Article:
Thursday 03 November 2016 12:39 PM
NZ shares fall in correction from September high, on Trump jitters, stronger kiwi
By Jonathan Underhill
Nov. 3 (BusinessDesk) - New Zealand shares dropped, bringing the S&P/NZX 50 Index's decline from its September high to 11 percent, as equity markets suffer from a drop in risk appetite ahead of the US election.
The NZX 50 fell 1.5 percent to 6,746.97, the lowest level in four months, after warnings about the potential economic risks of a win next week by Republican candidate Donald Trump rattled markets. Yesterday the New Zealand Institute of Economic Research put out analysis that a Trump win would be bad for New Zealand business and destabilise global trade. The index reached a record high on Sept. 7 and its decline since then constitutes a correction.
"Investors are using it as an excuse to take profits," said Grant Williamson, a director at Hamilton Hindin Greene. "The US election is tightening up. There's been commentary on what a Trump presidency would mean for New Zealand."
Air New Zealand fell 2.6 percent to $1.87, leading decliners on the index. Metlifecare fell 2.7 percent to $5.46 and A2 Milk fell 1.6 percent to $1.80.
Williamson said the strength of the New Zealand dollar has also been counting against the local market. The kiwi dollar rose above 73 US cents for the first time in a month overnight and on a trade-weighted basis it reached an eight-week high.
"The one thing playing against a strong economy is a strong dollar," he said.
Fisher & Paykel Healthcare, which counts the US dollar as its most important revenue currency, fell 2.6 percent to $8.47. SkyCity Entertainment Group, which has casinos and hotels in Adelaide and Darwin, fell 2.6 percent to $3.71.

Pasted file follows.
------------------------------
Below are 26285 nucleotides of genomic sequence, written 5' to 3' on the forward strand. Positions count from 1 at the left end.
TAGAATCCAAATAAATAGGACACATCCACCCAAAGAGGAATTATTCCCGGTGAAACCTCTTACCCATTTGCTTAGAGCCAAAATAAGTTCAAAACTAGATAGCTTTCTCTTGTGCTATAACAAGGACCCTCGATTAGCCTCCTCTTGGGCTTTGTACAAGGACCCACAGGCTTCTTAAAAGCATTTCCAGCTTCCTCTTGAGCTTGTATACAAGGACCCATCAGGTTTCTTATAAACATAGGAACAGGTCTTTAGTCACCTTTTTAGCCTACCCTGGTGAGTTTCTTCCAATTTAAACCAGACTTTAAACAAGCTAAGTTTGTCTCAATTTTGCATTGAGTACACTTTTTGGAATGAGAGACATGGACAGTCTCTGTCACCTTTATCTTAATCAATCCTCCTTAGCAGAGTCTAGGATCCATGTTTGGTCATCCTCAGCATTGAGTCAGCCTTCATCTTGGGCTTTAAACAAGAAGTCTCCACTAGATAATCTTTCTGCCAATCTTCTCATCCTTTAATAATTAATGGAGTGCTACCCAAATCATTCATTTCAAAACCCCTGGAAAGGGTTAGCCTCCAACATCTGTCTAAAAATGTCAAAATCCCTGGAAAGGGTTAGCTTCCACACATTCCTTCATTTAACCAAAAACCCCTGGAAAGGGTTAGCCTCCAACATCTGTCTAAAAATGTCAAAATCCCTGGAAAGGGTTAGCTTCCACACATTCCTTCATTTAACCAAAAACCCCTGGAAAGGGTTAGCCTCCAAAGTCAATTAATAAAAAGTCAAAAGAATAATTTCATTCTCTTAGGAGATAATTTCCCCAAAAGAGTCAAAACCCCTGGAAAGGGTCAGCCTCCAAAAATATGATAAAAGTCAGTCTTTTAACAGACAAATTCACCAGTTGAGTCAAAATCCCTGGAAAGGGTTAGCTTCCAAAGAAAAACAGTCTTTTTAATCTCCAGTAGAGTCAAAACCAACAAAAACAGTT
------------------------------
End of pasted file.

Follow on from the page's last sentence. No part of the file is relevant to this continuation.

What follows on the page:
In the past three months, Orion Health Group has been the biggest decliner, falling 37 percent, while insurer Tower has dropped 35 percent and SkyCity is down 27 percent.
Investors drove the local bourse to record highs this year as a global search for yield made dividends on New Zealand stocks more-than-usually attractive. More traders are picking a rate cut expected from the Reserve Bank next week to be the last in an easing cycle while a global selloff in bonds has pushed up rates available from some fixed income investments.
The yield on Bank of New Zealand's 2025 reset bonds, which have a coupon of 5.314 percent, has risen to 5.20 percent, according to NZX data, the highest since April. The yield on 10-year New Zealand government bonds has climbed to about 2.76 percent, according to Reuters data, the highest since at least May.
Trump and Democrat Hillary Clinton are fighting neck and neck in key states, the latest polls show. A CNN poll gave Clinton a four-point lead in Pennsylvania, while Trump led by five in Arizona.